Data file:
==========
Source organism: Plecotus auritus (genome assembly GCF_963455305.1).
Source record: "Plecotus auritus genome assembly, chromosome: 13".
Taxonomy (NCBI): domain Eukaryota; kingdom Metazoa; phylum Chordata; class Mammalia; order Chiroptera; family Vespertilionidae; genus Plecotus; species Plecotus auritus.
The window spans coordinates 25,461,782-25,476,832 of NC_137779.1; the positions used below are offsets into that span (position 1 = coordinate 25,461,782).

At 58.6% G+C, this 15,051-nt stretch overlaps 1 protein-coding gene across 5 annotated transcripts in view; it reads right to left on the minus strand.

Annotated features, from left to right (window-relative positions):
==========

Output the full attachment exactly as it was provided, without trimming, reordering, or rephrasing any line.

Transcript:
Source organism: Plecotus auritus (genome assembly GCF_963455305.1).
Source record: "Plecotus auritus genome assembly, chromosome: 13".
Taxonomy (NCBI): domain Eukaryota; kingdom Metazoa; phylum Chordata; class Mammalia; order Chiroptera; family Vespertilionidae; genus Plecotus; species Plecotus auritus.
The window spans coordinates 25,461,782-25,476,832 of NC_137779.1; the positions used below are offsets into that span (position 1 = coordinate 25,461,782).

At 58.6% G+C, this 15,051-nt stretch overlaps 1 protein-coding gene across 5 annotated transcripts in view; it reads right to left on the minus strand.

Annotated features, from left to right (window-relative positions):